Company Comment: N-comment

Client for the audit firm: Ernst & Young

There was a general perception that there are other accountancy scandals waiting t-be uncovered, which contributed t-the stock market downturn of 2002.

On July 9, 2002 George W. Bush gave a speech about recent accounting scandals that have been uncovered. In spite of its stern tone, the speech did not focus on establishing new policy, but instead focused on actually enforcing current laws, which include holding CEOs and directors personally responsible for accountancy fraud.

- July 2002 – The Scandal Went Public

America Online's accounting practices have been called int-question after a series of articles appeared in The Washington Post in July 2002 detailing unusual techniques that AOL used for booking revenues, including ads sold on behalf of eBay that were treated as revenue for AOL. AOL Time Warner Inc. is standing by its accounting,

- August 01,2002 - The Daily Texan - Justice Department opens probe int-AOL Time Warner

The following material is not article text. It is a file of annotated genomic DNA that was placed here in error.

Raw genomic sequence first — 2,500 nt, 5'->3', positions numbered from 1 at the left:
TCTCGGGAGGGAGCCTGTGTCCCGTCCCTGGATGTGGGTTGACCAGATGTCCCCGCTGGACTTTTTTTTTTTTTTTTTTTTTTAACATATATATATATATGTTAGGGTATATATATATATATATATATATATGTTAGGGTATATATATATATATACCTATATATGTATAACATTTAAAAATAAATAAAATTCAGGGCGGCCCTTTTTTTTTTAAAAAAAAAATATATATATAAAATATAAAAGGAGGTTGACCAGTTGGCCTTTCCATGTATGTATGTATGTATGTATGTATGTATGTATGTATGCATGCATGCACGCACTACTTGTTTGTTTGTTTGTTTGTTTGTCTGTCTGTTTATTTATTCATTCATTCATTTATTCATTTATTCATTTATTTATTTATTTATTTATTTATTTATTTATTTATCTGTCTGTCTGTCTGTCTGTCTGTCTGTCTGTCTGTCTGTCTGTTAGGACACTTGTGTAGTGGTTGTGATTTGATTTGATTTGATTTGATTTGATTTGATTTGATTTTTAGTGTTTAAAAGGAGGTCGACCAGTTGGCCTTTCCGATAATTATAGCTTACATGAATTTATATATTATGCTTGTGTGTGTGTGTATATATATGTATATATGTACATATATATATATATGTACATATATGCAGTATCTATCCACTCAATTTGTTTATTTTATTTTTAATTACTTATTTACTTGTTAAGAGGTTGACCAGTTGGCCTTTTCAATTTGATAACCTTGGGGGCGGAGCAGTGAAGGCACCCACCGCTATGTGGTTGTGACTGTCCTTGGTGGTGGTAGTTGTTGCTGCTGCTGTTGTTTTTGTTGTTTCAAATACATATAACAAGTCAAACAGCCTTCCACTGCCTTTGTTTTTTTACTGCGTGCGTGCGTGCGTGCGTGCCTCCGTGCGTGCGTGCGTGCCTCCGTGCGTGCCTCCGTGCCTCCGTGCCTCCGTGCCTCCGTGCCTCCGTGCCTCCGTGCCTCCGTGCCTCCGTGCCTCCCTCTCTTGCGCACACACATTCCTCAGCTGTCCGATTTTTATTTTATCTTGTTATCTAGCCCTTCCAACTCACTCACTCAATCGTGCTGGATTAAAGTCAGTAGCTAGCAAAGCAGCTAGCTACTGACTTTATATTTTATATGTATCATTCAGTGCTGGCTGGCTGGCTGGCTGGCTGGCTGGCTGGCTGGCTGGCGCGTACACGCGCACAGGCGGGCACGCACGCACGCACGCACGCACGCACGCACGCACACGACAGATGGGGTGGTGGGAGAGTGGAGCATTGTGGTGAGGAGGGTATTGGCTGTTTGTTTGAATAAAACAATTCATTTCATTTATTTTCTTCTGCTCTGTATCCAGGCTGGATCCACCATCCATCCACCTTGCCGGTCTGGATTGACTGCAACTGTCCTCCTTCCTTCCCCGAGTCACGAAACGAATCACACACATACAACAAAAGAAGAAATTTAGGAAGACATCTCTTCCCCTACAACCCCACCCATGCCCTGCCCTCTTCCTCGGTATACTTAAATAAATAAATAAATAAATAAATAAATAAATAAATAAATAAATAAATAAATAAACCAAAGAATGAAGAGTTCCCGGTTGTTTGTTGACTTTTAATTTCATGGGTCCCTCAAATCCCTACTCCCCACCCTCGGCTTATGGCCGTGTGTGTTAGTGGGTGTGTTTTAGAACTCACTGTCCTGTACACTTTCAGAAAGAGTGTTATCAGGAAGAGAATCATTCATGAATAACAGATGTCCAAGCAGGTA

Even if AOL Time Warner isn't charged, the mere fact that its accounting is being scrutinized is hurting its already battered stock. AOL Time Warner's shares fell sharply last week after it disclosed that the Securities and Exchange Commission was investigating how it accounted for several transactions at its America Online unit. AOL Time Warner stock, which is down sharply this year, tumbled 9 percent on July 31, 2002 in heavy trading on the New York Stock Exchange. But investors overall seemed t-shrug off news of another potential scandal, with the Dow, Nasdaq and Standard & Poor's 500 index all posting relatively small losses. The accounting probes come at an especially difficult time for AOL Time Warner and it badly needs t-restore its reputation with investors. Pittman, chief of America Online before the merger, announced his resignation the same day the Washington Post began publishing a series of articles detailing what the news-paper called "unconventional" ways of increasing revenues at AOL. The practices included selling ads t-a British entertainment company in lieu of taking a cash settlement in a legal dispute and booking sales from ads that were sold on behalf of eBay. The transactions occurred between July 2000 and March 2002. AOL has been in trouble for aggressive accounting in the past. In May 2000, the company agreed t-pay a $3.5 million fine t-settle SEC charges that it improperly accounted for costs t-mail computer discs t-potential customers. While the transactions in question at AOL involve just $270 million, a relatively small amount for a company that booked $38 billion in revenues last year, they have alarmed investors and analysts. MCI owner WorldCom, Global Crossing and Enron collapsed amid corporate accounting scandals. And last week, members of the founding family of Adelphia Communications were arrested and accused of looting the company's coffers. Robert Mintz, a former federal prosecutor, said it was normal for the Justice Department t-join the SEC in the early stages of an investigation t-determine whether the case should proceed as a criminal matter.